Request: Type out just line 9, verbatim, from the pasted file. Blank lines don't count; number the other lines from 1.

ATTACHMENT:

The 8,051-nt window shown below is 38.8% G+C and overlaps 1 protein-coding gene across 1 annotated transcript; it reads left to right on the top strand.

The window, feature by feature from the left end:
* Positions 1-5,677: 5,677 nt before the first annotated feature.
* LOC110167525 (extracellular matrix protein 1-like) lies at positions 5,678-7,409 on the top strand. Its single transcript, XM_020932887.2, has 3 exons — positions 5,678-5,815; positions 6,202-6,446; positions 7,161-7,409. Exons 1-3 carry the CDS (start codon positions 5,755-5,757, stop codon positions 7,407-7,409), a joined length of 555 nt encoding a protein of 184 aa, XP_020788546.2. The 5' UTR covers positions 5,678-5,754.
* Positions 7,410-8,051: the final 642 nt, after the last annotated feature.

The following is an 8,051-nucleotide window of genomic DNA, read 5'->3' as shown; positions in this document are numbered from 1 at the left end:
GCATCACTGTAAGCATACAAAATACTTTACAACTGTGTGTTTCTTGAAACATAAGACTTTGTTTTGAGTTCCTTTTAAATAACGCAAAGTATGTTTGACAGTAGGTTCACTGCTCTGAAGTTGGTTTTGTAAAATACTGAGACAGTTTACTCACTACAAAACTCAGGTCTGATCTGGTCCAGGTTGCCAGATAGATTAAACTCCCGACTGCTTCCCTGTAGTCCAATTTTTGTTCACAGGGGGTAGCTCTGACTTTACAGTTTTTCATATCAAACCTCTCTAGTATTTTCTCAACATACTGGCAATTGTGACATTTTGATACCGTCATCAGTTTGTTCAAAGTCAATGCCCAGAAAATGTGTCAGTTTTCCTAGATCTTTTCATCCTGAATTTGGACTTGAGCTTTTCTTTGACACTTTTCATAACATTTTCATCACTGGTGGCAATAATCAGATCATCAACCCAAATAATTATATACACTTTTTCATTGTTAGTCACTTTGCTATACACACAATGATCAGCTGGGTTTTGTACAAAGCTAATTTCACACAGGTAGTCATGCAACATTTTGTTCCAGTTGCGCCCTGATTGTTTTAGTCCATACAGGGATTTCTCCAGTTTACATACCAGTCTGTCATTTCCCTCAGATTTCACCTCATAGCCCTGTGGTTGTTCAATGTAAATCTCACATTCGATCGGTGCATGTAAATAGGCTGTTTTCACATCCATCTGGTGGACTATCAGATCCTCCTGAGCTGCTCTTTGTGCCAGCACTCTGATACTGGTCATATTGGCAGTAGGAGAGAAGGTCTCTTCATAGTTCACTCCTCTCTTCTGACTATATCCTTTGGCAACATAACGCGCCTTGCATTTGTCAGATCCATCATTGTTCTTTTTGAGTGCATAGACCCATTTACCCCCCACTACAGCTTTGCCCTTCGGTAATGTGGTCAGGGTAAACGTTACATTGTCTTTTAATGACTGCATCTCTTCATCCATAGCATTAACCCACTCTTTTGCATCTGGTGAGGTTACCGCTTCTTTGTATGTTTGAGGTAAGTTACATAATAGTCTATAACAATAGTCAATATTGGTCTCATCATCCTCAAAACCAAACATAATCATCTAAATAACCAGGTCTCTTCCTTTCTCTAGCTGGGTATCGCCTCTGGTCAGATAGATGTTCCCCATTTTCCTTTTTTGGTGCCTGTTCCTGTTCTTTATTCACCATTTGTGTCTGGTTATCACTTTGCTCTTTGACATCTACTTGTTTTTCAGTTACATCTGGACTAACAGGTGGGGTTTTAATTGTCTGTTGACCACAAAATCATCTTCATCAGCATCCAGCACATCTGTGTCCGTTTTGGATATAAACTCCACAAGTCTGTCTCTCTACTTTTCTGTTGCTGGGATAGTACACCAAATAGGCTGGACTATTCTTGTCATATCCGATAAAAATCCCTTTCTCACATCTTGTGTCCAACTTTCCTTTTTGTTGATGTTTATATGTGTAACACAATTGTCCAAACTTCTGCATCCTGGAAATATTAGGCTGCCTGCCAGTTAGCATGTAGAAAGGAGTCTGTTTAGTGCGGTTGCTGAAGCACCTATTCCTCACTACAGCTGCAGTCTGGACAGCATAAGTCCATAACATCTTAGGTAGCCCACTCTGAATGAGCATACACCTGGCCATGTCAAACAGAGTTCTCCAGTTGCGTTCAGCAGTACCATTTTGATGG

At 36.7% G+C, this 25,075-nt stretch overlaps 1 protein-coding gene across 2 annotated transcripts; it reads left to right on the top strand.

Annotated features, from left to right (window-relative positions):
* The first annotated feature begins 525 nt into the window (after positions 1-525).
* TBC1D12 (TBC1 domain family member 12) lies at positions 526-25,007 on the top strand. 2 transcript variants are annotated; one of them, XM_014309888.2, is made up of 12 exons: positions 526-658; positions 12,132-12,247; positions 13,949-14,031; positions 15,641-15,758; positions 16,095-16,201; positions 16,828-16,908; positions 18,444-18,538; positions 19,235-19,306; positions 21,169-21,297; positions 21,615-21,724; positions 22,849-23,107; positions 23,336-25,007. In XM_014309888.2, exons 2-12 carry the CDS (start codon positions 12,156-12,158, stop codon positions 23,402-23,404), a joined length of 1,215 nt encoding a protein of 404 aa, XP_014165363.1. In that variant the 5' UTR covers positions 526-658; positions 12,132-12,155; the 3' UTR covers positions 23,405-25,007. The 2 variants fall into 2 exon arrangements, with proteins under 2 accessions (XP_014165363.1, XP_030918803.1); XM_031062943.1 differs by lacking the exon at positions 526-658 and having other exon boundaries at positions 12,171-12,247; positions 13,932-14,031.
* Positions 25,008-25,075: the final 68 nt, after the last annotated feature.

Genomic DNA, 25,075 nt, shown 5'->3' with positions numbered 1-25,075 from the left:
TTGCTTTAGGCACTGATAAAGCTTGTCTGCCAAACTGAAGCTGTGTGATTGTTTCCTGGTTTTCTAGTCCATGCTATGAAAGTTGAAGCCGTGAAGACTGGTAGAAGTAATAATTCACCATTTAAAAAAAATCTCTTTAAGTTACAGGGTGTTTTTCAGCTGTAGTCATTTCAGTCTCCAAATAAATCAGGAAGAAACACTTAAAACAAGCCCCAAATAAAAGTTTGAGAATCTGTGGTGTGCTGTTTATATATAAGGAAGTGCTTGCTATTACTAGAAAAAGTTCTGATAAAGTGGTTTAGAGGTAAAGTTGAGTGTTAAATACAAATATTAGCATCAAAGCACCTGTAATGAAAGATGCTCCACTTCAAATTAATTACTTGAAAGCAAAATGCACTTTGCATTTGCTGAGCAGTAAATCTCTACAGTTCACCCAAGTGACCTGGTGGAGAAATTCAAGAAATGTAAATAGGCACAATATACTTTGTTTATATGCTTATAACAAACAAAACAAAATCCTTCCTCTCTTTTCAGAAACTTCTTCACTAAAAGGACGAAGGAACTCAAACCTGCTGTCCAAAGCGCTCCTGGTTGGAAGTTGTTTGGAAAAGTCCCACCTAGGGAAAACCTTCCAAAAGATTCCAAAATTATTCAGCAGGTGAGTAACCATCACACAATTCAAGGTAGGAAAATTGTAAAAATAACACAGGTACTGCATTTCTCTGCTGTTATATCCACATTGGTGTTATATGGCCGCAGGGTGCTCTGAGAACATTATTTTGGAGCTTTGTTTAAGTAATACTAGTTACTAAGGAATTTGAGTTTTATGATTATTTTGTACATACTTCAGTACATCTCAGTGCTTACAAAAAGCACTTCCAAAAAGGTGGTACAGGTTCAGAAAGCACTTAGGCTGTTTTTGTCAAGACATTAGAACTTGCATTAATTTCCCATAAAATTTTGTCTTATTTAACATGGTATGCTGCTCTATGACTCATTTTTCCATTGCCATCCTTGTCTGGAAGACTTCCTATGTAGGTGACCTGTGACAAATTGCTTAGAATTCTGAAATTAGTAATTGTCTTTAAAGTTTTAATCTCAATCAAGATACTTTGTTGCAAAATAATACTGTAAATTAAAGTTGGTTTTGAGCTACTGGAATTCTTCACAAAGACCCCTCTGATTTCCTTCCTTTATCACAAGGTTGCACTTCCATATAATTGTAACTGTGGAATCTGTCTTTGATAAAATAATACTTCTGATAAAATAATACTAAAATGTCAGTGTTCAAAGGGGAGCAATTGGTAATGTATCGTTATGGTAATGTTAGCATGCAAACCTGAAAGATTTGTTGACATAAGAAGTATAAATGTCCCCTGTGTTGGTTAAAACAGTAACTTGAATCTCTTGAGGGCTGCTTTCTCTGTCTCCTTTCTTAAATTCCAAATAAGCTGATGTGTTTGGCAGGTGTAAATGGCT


Annotated features, from left to right (window-relative positions):